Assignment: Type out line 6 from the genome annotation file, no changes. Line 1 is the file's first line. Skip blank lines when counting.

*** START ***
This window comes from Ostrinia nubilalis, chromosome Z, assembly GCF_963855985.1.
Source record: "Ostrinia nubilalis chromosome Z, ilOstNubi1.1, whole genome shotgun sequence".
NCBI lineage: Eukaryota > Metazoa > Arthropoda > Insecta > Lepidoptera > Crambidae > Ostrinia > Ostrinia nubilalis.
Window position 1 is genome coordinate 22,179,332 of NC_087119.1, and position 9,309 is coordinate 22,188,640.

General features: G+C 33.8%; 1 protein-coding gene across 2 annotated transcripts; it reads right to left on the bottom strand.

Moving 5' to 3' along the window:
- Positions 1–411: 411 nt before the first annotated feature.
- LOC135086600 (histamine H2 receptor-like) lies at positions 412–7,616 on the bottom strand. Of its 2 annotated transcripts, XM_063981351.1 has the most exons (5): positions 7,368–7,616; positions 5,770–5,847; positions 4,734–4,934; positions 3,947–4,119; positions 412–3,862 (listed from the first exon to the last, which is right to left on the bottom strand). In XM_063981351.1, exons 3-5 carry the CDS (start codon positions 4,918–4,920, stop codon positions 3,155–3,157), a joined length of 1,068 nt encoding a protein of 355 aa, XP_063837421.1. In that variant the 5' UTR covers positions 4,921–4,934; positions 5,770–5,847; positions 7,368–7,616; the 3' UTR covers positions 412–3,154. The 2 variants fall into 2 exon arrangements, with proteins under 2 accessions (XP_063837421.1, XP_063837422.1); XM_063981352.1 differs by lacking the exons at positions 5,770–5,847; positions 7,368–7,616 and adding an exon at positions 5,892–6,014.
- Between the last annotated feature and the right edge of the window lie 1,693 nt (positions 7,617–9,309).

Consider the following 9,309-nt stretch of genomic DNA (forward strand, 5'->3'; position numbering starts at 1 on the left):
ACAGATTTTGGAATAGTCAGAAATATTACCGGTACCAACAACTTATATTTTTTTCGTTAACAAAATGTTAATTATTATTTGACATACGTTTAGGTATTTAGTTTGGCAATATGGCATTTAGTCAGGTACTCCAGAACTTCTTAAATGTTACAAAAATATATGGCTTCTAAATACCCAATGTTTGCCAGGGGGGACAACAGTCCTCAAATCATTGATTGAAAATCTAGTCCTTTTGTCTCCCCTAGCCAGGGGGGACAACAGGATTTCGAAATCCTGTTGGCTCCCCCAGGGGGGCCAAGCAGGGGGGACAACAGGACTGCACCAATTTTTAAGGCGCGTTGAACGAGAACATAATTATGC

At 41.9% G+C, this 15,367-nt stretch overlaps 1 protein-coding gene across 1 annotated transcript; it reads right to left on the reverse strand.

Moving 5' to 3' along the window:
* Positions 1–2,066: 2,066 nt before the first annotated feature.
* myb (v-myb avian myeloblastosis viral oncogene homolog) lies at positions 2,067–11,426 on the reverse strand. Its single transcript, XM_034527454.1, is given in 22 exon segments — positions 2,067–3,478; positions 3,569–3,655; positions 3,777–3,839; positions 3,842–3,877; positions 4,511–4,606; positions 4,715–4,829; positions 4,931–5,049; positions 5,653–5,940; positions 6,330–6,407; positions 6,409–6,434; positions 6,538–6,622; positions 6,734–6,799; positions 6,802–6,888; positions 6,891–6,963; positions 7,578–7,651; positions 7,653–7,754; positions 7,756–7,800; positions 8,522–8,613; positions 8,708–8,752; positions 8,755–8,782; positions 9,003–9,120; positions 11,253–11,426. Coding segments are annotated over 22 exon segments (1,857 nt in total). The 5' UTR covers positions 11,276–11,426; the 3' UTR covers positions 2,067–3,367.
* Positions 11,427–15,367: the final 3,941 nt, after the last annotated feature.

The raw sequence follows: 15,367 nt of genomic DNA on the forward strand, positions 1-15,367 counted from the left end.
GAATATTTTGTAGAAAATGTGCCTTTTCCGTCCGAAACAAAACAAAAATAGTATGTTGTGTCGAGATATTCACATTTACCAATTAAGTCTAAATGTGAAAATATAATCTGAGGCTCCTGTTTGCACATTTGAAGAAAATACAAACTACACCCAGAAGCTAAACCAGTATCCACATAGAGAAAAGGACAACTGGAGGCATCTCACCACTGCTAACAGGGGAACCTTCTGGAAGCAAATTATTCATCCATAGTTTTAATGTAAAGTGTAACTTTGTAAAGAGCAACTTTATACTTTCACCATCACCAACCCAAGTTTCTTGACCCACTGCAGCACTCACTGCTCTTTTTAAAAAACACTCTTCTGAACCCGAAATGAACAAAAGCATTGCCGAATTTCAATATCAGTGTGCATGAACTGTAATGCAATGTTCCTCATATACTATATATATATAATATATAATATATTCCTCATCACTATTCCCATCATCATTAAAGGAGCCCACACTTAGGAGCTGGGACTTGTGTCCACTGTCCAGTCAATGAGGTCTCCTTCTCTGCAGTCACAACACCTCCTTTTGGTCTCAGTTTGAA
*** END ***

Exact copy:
Moving 5' to 3' along the window: